Based on geolocation, dynamic spectrum access is a system where wireless devices or networks dynamically access and use available spectrum resources based on their specific geographic position.

Conversely, based on time separation, dynamic spectrum access is a system where wireless devices or networks dynamically access available spectrum during specific time intervals. For example, spectrum used for military planes is only needed when a plane is flying. When it is not, the spectrum could be used by other users. Military missions are generally flown between working hours, while the internet rush hour is between 4–11 pm.

How could dynamic spectrum access work?

If all government spectrum was put into a ‘pot’, a tool such as game theory could be used to guide dynamic spectrum access—democratizing the spectrum by allowing multiple actors to use it.

The goal would be to allocate the finite resource in a way that maximizes overall efficiency and minimizes interference among users. Game theory can help to design strategies to achieve these objectives.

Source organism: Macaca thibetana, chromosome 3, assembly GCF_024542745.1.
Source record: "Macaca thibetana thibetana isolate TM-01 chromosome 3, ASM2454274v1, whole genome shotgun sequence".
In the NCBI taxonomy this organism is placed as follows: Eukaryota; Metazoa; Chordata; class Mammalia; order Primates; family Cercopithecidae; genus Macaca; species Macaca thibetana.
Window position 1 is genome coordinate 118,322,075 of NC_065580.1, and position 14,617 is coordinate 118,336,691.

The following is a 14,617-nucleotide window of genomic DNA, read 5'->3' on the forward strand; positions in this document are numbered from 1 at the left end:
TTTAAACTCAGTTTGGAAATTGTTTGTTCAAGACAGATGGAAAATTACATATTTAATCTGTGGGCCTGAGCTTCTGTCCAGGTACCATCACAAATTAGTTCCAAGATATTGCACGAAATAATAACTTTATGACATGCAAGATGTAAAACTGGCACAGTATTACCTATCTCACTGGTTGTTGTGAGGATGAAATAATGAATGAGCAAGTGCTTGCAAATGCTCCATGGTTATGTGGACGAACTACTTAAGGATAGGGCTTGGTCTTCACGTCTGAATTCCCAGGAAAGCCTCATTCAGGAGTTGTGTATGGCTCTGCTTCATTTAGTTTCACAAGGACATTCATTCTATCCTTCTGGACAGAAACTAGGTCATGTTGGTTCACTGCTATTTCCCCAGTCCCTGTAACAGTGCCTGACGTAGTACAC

For example, if spectrum is unused by one government agency from 5 pm to 9 am, it could be auctioned and allocated to users based on their bids, which represent the value they place on spectrum use at one particular time. By formulating the auction as a game, different users would determine their bids strategically based on their own valuations and expectations of others' behaviour.

Auctioning is one tool; however, game theory provides a set of tools to analyse the strategic interactions and decision-making processes involved in dynamic spectrum access, enabling the design of mechanisms that encourage efficient spectrum usage among multiple users.

In fact, game theory has previously been used in the UK to manage the use of white spaces in television broadcasting frequency bands. The White Spaces Database (WSDB) model is a regulatory framework and database developed by the Federal Communications Commission (FCC) in the United States and Ofcom in the United Kingdom. The database uses algorithms influenced by game theory to dynamically allocate available white spaces among different users, ensuring interference-free coexistence.